Viewed from a distance – from the Berlin Ring or the city motorway – the new building and its hitherto solitary neighbouring building by architect Jürgen Sawade merge to form a striking ensemble at the entrance to the rapidly developing new Berlin quarters “Schöneberger Linse“ and “EUREF-Campus”. The new building, commissioned by Werdauer Weg 3 Immobilien Projektentwicklungs GmbH & Co. KG combines offices and hotel space, which has now been occupied by the users – Debeka-Berlin and hotel brand “the niu”.

Building: Hotel- und Bürogebäude Werdauer Weg 3
Location: Werdauer Weg 3, D-10829 Berlin
Client: Werdauer Weg 3 Immobilien Projektentwicklungs GmbH & Co. KG
User: the niu Hotels, Debeka
Dimensions: NF 8.450 m² BRI 46.560 m³
Completion: 2020
Architect: Max Dudler,
Project managers: Alexander Bonte, Erik Lippold (stellv. PL)
Team: Miriam Barona, Hera Kastanaki, Liliya Lukynchuk, Clara Wellbergen
Construction management: Ed. Züblin AG
Structural engineering: Bornscheuer Drexler Eisele GmbH
Housing technology: Ingenieurbüro ASTARA GmbH
Bauphysik/Akustik: BeSB GmbH Berlin Schalltechnisches Büro WISSBAU Beratende Ingenieurgesellschaft mbH
Fire safety concept: lenzenarchitekten
Traffic planning Hoffmann-Leichter Ingenieurgesellschaft mbH
Landscape planning: TDB Landschaftsarchitektur Thomanek Duquesnoy Boemans Partnerschaft
Photos: Stefan Müller, Berlin

©Stefan Müller, Berlin

The hotel and office building in Berlin’s Schöneberg district is conceived as an architectural sister building to “Platinum” the office high-rise by architect Jürgen Sawade. As a complementarily developed figure, it picks up on the cascading of the neighbouring building and reverses its movement from the exterior to the interior so to speak. The structure forms two symmetrically arranged high points, one north of the Werdauer Weg and one to the south. From a common five-story base, they are each staggered upwards in two-storey steps to a height of 11 storeys – analogous to the “Platinum” building. The new building retroactively embeds the previously context-free building from the 1990s into the urban fabric. Together, the two buildings form an urban ensemble whose lenticular floor plan reflects the structure of the neighbouring urban development area of the “Schöneberger Linse”. Its west-facing silhouette frees the adjacent New Twelve Apostles’ churchyard with its chapel by Paul Egeling, which is listed as a historic monument, from its backyard situation and gives it a new urban presence.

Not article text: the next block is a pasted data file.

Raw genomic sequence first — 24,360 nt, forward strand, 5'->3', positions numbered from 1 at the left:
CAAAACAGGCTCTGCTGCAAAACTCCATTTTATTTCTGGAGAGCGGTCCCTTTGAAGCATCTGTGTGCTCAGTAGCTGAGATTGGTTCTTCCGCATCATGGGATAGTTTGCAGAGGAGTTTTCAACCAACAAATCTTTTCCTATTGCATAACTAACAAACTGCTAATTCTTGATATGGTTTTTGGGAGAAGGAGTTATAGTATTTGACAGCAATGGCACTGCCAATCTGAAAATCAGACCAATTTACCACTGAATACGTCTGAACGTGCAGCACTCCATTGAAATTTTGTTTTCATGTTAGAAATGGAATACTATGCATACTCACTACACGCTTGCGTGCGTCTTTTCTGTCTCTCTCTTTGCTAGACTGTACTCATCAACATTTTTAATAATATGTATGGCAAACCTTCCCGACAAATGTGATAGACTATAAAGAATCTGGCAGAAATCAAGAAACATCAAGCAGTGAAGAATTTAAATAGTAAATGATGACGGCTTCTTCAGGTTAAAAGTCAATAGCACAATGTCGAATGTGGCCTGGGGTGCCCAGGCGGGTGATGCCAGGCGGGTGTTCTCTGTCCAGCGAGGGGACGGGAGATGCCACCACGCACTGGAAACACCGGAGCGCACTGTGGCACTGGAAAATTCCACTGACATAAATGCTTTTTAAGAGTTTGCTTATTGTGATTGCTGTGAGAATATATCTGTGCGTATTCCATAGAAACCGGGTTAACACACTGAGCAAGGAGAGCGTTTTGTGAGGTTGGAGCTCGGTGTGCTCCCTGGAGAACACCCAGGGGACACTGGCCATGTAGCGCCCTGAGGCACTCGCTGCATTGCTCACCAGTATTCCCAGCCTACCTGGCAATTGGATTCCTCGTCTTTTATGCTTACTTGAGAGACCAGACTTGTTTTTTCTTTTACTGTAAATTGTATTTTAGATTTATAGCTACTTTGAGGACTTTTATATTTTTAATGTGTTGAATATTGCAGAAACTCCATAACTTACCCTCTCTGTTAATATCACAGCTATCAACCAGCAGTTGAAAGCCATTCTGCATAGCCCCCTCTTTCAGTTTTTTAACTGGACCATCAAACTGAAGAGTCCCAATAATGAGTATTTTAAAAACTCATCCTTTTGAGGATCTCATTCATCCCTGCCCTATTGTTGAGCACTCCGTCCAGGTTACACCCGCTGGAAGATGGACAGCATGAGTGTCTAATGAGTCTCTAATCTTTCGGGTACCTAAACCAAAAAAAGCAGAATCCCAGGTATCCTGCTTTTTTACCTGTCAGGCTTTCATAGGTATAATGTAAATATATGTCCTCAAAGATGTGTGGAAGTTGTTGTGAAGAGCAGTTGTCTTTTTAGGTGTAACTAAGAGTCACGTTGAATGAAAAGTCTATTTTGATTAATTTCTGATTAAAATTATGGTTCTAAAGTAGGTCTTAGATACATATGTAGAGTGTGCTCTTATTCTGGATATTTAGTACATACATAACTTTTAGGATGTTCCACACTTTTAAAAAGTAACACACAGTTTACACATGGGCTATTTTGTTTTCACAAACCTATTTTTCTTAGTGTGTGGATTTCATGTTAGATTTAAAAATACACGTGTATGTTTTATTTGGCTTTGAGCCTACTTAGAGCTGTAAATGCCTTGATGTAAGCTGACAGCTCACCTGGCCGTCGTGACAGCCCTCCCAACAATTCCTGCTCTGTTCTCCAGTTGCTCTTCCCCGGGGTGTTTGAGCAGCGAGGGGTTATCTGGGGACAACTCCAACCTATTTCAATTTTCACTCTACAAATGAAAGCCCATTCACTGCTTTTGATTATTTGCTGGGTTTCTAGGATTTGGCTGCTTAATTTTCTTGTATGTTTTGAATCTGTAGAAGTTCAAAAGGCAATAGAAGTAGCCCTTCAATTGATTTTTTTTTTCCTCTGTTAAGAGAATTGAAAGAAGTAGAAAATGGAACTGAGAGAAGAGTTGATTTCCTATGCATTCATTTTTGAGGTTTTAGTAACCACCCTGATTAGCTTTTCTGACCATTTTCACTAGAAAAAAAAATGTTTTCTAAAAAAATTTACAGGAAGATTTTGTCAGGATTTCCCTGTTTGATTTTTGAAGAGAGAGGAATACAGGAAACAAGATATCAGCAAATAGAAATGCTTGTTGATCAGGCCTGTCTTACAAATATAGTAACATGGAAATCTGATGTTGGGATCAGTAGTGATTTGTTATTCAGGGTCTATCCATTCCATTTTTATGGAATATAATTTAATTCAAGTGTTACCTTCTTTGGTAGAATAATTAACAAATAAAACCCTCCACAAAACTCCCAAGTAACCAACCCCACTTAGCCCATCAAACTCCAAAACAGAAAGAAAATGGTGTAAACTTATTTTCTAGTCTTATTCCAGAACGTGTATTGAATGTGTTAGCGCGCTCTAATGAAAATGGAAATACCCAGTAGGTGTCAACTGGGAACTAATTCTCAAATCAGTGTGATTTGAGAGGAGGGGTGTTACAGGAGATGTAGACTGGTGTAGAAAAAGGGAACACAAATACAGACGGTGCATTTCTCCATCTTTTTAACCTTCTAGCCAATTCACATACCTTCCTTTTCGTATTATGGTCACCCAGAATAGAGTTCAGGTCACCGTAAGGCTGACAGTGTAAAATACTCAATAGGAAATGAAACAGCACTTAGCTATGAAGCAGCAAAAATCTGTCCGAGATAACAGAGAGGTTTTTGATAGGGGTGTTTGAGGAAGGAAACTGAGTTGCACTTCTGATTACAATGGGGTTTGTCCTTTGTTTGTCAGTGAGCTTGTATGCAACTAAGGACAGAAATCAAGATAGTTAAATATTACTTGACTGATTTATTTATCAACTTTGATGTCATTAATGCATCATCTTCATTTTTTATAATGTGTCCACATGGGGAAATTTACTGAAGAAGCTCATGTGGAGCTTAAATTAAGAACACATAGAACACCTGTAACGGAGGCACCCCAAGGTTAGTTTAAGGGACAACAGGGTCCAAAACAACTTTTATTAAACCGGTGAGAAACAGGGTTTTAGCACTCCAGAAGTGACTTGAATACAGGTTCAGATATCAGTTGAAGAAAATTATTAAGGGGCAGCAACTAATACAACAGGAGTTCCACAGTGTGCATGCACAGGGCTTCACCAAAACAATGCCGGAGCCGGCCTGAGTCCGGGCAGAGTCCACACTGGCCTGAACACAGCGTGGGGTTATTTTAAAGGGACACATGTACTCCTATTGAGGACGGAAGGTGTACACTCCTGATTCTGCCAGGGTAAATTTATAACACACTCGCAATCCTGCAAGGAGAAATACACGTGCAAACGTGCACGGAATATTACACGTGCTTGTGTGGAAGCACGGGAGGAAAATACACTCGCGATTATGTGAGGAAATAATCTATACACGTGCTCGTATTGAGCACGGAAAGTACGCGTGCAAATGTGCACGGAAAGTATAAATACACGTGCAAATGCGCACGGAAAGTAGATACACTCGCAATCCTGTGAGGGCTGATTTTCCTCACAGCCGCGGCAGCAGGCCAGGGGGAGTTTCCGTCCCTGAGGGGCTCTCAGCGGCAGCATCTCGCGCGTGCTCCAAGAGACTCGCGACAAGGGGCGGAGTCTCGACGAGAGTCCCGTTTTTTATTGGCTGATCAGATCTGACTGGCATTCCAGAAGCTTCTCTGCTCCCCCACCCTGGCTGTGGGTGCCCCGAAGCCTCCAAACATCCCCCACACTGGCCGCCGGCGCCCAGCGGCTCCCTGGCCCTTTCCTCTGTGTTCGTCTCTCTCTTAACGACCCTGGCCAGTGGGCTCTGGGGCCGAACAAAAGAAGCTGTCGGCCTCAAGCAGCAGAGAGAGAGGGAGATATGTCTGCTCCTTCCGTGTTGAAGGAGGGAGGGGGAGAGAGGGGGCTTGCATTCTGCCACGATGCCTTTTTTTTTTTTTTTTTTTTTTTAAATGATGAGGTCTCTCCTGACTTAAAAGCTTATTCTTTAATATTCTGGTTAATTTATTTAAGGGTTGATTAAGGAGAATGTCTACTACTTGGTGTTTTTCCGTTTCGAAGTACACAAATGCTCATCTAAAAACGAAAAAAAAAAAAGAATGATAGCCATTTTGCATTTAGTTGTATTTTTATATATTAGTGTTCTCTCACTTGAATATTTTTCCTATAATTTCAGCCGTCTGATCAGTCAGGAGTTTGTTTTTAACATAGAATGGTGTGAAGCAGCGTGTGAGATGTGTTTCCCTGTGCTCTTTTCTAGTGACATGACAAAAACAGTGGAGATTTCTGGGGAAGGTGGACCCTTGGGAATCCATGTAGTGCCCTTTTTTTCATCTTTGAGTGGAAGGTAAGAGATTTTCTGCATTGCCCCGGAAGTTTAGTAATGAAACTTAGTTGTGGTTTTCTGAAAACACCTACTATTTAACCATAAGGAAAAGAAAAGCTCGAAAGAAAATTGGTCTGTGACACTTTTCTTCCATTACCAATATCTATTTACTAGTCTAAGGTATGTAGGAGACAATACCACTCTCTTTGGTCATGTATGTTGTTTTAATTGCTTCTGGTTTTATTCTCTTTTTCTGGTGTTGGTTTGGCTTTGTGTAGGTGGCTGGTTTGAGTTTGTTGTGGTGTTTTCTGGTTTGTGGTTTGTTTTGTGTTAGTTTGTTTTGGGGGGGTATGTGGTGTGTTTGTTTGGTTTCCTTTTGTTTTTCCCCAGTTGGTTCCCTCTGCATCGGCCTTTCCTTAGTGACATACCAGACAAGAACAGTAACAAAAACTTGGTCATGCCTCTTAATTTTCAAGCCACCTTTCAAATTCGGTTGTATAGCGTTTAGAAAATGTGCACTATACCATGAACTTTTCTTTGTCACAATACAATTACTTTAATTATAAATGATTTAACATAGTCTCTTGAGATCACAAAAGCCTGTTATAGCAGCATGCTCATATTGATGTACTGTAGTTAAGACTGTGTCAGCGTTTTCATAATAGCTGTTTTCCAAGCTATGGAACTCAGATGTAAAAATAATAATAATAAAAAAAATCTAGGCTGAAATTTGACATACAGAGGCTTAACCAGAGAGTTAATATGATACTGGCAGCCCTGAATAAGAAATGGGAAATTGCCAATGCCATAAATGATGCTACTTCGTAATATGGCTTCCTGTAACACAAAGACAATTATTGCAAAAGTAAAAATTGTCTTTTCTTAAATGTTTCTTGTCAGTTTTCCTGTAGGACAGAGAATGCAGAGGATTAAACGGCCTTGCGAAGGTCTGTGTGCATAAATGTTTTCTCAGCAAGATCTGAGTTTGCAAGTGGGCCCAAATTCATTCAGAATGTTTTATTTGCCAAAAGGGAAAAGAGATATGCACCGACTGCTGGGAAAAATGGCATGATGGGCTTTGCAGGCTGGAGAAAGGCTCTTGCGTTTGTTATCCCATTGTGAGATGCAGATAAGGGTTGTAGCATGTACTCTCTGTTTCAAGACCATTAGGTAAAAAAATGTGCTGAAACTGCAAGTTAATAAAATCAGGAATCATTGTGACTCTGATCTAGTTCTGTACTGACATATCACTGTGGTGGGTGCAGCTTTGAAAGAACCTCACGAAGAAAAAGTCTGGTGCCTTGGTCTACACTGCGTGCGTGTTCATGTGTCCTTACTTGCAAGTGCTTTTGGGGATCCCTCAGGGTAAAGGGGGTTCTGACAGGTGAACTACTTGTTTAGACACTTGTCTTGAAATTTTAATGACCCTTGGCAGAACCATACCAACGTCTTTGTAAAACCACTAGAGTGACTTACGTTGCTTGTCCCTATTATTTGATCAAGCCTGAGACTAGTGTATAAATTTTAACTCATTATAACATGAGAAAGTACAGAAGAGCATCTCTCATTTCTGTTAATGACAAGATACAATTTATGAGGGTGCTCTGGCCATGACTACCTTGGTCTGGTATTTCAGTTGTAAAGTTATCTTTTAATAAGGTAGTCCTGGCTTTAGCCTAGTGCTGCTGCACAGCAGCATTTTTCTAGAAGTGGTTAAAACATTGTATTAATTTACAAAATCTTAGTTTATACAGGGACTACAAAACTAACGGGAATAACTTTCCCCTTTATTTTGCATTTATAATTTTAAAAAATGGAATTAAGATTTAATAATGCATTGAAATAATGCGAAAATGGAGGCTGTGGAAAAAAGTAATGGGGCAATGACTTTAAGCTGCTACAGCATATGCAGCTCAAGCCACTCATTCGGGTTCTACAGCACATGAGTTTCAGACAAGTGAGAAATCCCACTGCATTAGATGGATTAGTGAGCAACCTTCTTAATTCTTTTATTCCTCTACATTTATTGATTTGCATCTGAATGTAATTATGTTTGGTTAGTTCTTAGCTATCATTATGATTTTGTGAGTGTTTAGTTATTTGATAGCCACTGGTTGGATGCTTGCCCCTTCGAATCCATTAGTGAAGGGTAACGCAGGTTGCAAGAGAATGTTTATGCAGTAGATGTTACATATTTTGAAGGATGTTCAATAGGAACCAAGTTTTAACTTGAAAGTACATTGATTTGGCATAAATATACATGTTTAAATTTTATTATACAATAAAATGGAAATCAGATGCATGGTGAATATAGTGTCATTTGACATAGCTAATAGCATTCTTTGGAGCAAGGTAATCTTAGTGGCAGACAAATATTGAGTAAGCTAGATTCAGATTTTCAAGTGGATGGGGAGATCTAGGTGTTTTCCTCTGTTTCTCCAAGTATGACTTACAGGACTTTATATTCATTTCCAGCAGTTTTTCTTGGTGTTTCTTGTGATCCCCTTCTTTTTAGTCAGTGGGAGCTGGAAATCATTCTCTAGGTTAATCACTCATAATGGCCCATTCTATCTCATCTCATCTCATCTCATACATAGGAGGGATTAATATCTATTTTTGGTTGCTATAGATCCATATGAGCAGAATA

©Stefan Müller, Berlin

The uniformly light brick façade strengthens the sculptural character of the new building. With its cream-beige colouring, it refers back to the granite of the “Platinum” building. In its materiality, it also ties in with the brick of the neighbouring monument. Windows evenly distributed over the surface create an abstract façade image as a web of vertical and horizontal lines. The plasticity of the building’s exterior, conceived as a relief, develops from the details. The details are not ornamental, but arise from their structural function. Window openings cut deeply into the wall lend the façade a depth that creates a changing play of light and shadow. The cladding necessary to conceal the expansion joints results in subtle recesses in the wall at the interfaces between vertical and horizontal bands. In their regular repetition, they become a further structuring element in the relief of the façade, recalling the aesthetic use of wall cramps or bossage.

©Stefan Müller, Berlin

The two occupants of the new building benefit from its well-connected location between two central train stations: the southern section is home to the national headquarters of Debeka-Berlin, while the northern section houses a hotel by the company “the niu” with almost 300 rooms.


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